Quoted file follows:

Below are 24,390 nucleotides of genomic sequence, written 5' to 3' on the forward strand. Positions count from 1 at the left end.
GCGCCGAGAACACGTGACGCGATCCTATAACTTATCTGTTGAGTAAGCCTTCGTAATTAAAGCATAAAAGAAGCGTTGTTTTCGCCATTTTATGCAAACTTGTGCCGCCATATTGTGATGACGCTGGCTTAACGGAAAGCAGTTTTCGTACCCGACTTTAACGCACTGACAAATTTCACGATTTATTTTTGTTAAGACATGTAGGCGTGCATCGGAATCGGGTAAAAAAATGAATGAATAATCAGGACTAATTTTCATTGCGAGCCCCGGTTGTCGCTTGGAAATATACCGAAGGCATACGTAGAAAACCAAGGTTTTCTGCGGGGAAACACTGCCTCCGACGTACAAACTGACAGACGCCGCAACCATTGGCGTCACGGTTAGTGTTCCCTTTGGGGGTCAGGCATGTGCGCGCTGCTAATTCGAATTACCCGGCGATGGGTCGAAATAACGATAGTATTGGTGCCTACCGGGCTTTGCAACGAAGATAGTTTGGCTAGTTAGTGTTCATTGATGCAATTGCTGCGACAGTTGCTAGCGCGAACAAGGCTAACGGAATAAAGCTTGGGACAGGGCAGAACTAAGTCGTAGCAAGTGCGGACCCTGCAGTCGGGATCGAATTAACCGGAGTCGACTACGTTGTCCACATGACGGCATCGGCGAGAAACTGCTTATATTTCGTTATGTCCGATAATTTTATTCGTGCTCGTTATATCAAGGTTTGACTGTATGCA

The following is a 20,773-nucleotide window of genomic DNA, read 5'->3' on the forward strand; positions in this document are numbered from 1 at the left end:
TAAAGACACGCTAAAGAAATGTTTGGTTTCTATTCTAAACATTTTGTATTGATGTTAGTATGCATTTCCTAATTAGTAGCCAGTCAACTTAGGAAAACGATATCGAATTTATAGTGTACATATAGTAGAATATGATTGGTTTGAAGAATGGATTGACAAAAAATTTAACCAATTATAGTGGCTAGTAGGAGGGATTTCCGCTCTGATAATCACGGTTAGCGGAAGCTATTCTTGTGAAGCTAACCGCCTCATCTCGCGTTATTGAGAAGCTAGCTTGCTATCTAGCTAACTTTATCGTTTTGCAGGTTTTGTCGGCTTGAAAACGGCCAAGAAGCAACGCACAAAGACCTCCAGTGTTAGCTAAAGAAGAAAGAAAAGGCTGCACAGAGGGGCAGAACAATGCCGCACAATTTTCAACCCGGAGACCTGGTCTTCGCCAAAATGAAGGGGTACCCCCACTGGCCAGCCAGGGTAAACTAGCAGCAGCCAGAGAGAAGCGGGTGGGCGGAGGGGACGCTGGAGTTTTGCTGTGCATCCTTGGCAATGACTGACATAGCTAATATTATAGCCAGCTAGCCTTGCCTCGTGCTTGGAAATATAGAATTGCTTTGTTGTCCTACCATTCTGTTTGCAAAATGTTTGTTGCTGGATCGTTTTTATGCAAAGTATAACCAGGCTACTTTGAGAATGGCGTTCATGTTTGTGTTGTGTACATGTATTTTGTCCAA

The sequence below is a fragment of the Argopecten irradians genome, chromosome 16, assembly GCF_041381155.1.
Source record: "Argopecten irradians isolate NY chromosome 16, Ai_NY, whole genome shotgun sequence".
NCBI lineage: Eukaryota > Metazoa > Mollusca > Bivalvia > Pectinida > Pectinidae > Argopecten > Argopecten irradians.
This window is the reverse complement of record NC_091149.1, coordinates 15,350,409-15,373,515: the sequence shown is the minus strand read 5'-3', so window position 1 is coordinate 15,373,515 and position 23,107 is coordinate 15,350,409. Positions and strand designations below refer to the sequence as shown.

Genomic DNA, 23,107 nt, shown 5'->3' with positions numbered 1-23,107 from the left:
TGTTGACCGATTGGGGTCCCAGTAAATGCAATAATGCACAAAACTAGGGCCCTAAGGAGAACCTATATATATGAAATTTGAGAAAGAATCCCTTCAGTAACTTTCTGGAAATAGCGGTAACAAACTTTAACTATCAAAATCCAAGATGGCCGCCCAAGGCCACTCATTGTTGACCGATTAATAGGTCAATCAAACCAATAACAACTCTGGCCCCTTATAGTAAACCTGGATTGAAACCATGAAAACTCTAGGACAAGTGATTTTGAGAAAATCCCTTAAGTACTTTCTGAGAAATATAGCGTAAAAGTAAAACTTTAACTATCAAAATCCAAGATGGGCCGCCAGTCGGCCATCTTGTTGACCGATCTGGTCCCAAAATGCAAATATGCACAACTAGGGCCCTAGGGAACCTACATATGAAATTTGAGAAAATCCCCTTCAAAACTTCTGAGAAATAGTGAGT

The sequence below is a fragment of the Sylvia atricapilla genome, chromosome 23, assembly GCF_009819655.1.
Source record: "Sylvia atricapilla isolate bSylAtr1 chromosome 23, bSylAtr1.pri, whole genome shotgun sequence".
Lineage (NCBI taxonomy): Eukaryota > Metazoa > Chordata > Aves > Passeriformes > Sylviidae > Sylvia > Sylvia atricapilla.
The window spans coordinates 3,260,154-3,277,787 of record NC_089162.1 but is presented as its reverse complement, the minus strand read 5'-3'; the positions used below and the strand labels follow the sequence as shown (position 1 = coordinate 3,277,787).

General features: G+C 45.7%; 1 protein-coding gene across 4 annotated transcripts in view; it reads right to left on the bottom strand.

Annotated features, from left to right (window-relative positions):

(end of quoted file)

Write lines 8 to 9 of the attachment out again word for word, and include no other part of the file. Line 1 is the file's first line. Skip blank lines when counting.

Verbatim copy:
This window is the reverse complement of record NC_091149.1, coordinates 15,350,409-15,373,515: the sequence shown is the minus strand read 5'-3', so window position 1 is coordinate 15,373,515 and position 23,107 is coordinate 15,350,409. Positions and strand designations below refer to the sequence as shown.

Genomic DNA, 23,107 nt, shown 5'->3' with positions numbered 1-23,107 from the left: